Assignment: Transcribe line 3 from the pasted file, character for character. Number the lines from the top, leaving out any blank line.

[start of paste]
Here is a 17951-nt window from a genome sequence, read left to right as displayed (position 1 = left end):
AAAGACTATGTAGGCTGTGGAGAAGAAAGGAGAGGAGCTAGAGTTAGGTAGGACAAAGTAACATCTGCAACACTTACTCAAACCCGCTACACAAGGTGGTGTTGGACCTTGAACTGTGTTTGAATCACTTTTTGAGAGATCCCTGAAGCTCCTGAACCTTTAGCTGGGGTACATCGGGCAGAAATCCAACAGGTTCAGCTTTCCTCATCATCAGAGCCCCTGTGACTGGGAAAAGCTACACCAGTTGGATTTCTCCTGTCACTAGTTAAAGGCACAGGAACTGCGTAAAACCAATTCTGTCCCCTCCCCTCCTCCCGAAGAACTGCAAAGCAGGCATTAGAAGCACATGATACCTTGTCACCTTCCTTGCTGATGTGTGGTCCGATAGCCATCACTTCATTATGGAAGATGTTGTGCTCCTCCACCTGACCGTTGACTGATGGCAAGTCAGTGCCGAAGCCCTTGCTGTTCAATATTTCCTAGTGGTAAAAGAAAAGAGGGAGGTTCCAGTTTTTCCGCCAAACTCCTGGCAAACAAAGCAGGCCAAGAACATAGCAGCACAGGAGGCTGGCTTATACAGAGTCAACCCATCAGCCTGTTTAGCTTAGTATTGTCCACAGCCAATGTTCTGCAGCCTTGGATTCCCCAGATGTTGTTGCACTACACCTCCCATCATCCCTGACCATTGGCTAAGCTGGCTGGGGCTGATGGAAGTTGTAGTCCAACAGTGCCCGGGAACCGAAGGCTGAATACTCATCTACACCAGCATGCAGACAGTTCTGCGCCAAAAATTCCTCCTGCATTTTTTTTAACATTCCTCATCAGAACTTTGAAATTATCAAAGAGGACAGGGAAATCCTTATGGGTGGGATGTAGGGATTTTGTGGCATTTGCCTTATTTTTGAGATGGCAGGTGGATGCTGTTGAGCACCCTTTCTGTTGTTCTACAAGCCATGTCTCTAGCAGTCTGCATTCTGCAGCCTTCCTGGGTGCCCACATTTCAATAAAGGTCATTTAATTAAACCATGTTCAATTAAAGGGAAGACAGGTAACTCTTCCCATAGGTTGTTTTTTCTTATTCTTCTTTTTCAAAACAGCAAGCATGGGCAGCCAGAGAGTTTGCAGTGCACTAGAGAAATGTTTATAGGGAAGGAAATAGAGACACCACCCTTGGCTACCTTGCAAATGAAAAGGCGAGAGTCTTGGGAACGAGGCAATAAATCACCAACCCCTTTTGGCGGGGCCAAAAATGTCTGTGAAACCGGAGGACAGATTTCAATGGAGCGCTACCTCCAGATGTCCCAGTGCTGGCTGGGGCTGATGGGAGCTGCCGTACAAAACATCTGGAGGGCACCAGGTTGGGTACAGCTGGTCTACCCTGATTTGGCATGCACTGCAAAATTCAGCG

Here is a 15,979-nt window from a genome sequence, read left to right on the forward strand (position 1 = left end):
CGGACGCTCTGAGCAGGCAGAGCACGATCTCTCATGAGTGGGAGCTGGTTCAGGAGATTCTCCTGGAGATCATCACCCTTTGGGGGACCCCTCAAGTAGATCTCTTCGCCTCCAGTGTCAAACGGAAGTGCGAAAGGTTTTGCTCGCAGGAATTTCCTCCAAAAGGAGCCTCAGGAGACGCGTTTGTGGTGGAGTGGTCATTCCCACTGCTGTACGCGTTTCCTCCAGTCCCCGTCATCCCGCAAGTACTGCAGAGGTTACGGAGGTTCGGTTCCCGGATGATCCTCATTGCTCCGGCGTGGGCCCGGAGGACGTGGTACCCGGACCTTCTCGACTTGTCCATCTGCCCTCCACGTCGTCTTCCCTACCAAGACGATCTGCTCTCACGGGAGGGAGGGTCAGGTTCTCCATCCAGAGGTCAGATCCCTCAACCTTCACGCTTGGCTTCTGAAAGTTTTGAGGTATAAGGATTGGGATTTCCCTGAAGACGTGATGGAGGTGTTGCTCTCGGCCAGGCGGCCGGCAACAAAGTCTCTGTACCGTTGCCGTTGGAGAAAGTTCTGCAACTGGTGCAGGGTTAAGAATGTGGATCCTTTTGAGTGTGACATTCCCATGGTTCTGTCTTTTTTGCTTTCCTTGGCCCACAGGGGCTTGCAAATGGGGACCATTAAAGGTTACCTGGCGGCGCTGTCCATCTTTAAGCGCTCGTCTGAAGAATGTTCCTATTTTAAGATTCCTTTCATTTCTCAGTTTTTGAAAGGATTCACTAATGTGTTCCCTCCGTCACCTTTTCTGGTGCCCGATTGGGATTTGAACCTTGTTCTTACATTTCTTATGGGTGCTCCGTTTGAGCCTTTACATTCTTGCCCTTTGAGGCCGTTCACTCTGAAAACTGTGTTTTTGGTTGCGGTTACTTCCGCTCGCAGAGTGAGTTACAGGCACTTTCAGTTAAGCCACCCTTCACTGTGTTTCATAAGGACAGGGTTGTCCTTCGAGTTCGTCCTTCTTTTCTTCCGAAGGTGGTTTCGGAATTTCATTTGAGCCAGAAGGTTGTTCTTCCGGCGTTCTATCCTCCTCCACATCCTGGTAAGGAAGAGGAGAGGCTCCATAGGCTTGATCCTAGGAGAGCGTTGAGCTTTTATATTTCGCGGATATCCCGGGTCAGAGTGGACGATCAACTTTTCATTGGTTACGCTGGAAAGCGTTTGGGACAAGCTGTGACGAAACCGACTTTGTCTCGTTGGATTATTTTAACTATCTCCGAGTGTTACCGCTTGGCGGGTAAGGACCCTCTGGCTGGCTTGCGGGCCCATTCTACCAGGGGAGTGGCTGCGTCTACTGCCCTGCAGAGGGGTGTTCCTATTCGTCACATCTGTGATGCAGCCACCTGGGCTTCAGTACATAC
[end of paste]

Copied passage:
Here is a 15,979-nt window from a genome sequence, read left to right on the forward strand (position 1 = left end):